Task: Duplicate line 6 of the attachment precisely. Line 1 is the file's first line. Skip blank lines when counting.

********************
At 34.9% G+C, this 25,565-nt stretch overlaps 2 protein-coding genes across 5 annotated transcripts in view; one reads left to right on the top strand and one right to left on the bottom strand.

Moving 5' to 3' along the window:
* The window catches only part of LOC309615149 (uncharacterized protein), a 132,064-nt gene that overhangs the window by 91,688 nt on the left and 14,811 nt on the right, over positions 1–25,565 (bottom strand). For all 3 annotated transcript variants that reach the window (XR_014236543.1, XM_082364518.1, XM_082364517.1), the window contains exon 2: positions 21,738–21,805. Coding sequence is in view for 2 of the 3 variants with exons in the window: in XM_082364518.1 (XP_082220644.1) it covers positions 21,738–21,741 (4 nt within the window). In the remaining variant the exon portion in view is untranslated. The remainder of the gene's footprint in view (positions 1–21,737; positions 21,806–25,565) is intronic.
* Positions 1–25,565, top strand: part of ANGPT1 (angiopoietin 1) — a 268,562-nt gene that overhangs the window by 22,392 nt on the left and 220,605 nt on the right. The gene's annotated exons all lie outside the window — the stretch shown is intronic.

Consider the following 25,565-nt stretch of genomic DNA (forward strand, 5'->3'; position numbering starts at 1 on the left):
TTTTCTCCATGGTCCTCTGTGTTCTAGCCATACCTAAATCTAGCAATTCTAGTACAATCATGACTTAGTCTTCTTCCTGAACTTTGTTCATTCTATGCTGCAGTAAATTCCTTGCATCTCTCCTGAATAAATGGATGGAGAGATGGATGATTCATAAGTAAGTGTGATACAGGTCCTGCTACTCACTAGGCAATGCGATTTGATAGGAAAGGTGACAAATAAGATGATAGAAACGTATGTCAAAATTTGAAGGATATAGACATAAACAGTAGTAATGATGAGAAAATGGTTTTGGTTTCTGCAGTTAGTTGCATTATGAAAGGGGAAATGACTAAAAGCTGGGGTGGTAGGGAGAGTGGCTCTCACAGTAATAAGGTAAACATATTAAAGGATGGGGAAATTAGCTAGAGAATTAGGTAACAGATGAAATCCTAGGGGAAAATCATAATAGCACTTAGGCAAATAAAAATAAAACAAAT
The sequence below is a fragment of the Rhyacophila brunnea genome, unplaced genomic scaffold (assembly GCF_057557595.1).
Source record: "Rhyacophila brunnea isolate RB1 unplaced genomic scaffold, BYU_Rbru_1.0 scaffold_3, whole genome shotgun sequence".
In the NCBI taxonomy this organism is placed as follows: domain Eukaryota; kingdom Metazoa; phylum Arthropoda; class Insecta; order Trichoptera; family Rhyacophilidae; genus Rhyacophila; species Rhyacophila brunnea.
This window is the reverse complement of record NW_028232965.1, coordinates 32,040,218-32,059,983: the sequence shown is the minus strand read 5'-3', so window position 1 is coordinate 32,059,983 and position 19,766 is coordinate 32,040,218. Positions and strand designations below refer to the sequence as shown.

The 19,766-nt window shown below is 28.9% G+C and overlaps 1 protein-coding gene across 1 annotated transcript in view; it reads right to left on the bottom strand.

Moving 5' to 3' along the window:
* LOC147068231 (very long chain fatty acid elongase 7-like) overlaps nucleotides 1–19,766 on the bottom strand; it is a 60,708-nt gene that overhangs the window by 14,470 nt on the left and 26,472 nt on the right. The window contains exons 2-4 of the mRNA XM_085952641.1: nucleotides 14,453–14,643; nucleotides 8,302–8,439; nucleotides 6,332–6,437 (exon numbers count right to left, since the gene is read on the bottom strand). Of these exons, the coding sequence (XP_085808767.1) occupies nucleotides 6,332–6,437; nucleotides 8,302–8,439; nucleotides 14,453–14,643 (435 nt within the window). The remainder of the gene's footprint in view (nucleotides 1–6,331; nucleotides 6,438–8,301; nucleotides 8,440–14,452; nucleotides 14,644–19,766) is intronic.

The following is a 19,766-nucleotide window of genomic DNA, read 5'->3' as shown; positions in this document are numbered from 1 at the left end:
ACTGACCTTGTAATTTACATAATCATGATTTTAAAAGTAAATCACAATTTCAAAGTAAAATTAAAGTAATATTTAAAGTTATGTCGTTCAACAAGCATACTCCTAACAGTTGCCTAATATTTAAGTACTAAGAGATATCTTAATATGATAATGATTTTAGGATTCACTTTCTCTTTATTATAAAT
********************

TTTTCTCCATGGTCCTCTGTGTTCTAGCCATACCTAAATCTAGCAATTCTAGTACAATCATGACTTAGTCTTCTTCCTGAACTTTGTTCATTCTATGCTGCAGTAAATTCCTTGCATCTCTCCTGAATAAATGGATGGAGAGATGGATGATTCATAAGTAAGTGTGATACAGGTCCTGCTACTCACTAGGCAATGCGATTTGATAGGAAAGGTGACAAATAAGATGATAGAAACGTATGTCAAAATTTGAAGGATATAGACATAAACAGTAGTAATGATGAGAAAATGGTTTTGGTTTCTGCAGTTAGTTGCATTATGAAAGGGGAAATGACTAAAAGCTGGGGTGGTAGGGAGAGTGGCTCTCACAGTAATAAGGTAAACATATTAAAGGATGGGGAAATTAGCTAGAGAATTAGGTAACAGATGAAATCCTAGGGGAAAATCATAATAGCACTTAGGCAAATAAAAATAAAACAAAT